The folks at our local bakery are some of the most effective marketers I know. They don't give you a sales pitch, they don't have highly creative advertising. They just offer samples. For free - one of my favorite words. I walk in to buy two bagels. There, on a plate on top of the display case, are these little bites of cheesecake, and a little sign that invites me to try one. So, I do. I walk out of that bakery with my two bagels and a cheesecake. Now I hadn't planned to get a cheesecake, but they sold it in the best possible way, just by letting me taste it. The taste made me want the whole cheesecake!
Well, I'm Ron Hutchcraft and I want to have A Word With You today about "Tasting the Relationship."
Now how do you get someone to develop an appetite for a closer relationship with God? Maybe by giving them a taste of it. Not a sales pitch or an advertising campaign, but a taste. Like the Bible says, a chance to "taste and see that the Lord is good" (Psalm 34:8). And there are few spiritual treasures more valuable to develop in a person than learning to pray. As simple as prayer might seem in some ways, many people around you - even members of your own family - either don't feel interested or don't feel comfortable when it comes to prayer.
When people spent time with Jesus, they learned to pray. When people spend time with you, do they learn to pray, do they develop an appetite for praying? We get a glimpse at how Jesus went about it in our word for today from the Word of God in John 11:38. The scene is the grave of his friend Lazarus where Jesus is finding great grief and despair. No one suspects that in a matter of moments Jesus will raise Lazarus from the dead. But first, prayer.
The Bible says, "Take away the stone, 'He said...So they took away the stone. Then Jesus looked up and said, 'Father, I thank You that You have heard Me. I knew that You always hear Me, but I said this for the benefit of the people standing here, that they may believe You sent Me." Jesus is praying in front of these people, but, as He said, primarily for their benefit. He was letting them watch Him pray in an impossible situation, intending that this taste of praying in faith might make them develop an appetite for the same thing.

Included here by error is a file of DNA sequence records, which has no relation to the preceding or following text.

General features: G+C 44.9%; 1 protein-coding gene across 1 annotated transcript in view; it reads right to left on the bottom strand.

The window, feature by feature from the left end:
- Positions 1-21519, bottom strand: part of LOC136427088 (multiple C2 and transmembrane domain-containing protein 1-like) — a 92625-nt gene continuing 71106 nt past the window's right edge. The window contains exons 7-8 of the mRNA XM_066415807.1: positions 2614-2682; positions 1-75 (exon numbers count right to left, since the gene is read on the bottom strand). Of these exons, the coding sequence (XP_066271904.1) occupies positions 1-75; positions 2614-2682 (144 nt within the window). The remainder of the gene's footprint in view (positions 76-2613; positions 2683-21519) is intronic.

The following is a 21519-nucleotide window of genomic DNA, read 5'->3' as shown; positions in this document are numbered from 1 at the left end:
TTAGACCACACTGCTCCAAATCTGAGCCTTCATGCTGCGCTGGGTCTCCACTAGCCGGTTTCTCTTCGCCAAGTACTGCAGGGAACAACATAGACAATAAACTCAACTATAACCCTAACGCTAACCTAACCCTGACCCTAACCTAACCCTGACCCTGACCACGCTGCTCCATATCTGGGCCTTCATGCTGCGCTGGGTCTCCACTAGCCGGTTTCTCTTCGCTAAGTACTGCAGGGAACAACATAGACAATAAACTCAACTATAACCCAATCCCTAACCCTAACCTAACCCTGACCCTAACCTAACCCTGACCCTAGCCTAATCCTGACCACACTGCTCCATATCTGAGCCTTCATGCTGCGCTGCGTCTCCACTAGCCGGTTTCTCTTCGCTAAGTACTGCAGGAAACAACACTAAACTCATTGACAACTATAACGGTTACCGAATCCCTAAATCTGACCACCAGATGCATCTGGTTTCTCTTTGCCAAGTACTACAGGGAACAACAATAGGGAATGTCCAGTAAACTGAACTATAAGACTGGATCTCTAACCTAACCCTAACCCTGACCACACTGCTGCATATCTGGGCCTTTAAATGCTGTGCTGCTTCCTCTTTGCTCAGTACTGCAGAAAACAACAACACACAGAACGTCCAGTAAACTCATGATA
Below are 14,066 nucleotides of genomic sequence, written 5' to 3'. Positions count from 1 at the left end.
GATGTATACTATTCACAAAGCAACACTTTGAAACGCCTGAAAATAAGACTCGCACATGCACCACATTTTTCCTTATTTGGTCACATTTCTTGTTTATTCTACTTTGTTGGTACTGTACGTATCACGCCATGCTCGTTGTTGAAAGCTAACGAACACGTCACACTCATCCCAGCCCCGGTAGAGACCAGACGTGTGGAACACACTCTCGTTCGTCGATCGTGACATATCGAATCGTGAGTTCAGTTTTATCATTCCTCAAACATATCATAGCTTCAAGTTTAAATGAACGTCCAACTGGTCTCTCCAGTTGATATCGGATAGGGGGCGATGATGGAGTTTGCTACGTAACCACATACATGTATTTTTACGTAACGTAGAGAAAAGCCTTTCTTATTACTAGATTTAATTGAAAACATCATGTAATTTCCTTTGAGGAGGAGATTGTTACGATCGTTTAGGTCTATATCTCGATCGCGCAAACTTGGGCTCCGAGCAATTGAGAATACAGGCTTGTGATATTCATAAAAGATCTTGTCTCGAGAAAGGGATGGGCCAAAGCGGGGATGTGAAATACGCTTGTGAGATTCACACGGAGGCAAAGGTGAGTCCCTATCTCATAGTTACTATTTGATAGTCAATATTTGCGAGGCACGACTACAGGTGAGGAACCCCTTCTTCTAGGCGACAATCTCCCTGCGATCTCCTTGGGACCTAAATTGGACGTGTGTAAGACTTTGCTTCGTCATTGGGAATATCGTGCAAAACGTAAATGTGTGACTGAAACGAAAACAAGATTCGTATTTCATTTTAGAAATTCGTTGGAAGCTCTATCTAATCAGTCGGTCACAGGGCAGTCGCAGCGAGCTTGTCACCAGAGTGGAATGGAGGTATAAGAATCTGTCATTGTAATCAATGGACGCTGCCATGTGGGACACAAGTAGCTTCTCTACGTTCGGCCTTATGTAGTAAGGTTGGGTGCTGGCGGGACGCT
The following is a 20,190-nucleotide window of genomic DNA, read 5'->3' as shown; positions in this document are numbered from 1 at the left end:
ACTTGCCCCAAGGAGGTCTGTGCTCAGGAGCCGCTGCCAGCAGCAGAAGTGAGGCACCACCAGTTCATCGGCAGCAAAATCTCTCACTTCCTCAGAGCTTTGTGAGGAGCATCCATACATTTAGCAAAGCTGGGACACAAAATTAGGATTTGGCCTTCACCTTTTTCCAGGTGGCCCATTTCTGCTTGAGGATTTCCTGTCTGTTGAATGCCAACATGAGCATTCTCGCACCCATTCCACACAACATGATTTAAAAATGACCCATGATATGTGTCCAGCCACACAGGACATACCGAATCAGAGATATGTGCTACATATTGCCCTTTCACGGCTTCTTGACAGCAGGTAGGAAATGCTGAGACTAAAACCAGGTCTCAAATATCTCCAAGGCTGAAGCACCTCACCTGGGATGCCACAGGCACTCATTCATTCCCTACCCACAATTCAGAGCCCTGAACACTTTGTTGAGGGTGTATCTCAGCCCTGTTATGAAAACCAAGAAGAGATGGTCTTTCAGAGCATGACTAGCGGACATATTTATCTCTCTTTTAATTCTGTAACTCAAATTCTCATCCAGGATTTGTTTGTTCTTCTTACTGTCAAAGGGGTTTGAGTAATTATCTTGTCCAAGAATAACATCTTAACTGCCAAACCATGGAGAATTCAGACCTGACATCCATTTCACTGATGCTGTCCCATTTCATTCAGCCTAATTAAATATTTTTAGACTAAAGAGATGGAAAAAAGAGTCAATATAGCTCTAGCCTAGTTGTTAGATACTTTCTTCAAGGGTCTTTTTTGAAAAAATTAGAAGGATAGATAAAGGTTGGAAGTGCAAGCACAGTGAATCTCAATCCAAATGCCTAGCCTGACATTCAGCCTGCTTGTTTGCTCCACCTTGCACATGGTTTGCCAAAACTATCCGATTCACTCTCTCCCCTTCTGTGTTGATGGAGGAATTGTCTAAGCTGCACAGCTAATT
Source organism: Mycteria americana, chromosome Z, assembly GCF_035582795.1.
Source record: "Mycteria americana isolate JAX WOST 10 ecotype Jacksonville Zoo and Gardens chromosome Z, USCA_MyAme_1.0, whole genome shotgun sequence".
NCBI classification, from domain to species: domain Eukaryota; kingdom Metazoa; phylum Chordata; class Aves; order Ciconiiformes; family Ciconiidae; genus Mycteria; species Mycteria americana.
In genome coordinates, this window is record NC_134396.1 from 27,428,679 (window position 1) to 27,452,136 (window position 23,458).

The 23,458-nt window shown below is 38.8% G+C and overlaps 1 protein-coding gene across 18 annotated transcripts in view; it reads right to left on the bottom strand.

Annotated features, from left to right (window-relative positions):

He didn't preach a lot of sermons on prayer to His disciples. But they saw Him or heard Him praying in all kinds of situations. For their Master, prayer was a lifestyle, not just a meeting He went to or a binge in the morning. And sure enough, He gave them enough tastes of it that one day they wanted the cheesecake - they said, "Lord, teach us to pray." And ultimately they became powerful prayer warriors themselves, infecting other people with the contagion.
So, let me encourage you to let people see and hear you praying for them and for others. Not in a show-off way like the Pharisees. Not to impress people with your spirituality or to have a spiritual edge on others. But when the Holy Spirit prompts you to pray and you're with someone else in a place where it can be done graciously, who not include them? We often promise someone, "I'll pray for you." Which we sometimes forget to do. Why not ask them, "May I pray with you right now?" It means so much to people to hear someone actually praying for them. You're encouraging them - but you're also teaching them how to pray.
Our kids tell us that they've never forgotten walking in on us, kneeling by our bed, praying for them. Let your kids learn to pray by hearing you pray with and for them. Pray with people over the phone, in your office, in the hospital. Pray for all kinds of situations that need the touch of God. Give people a taste of your praising God humbly and then your believing God fervently for things only He could do.
People develop an appetite for prayer when they taste it through an attractive sample in someone's life. May you be that kind of sample of a praying man or woman - living proof of "what a friend we have in Jesus."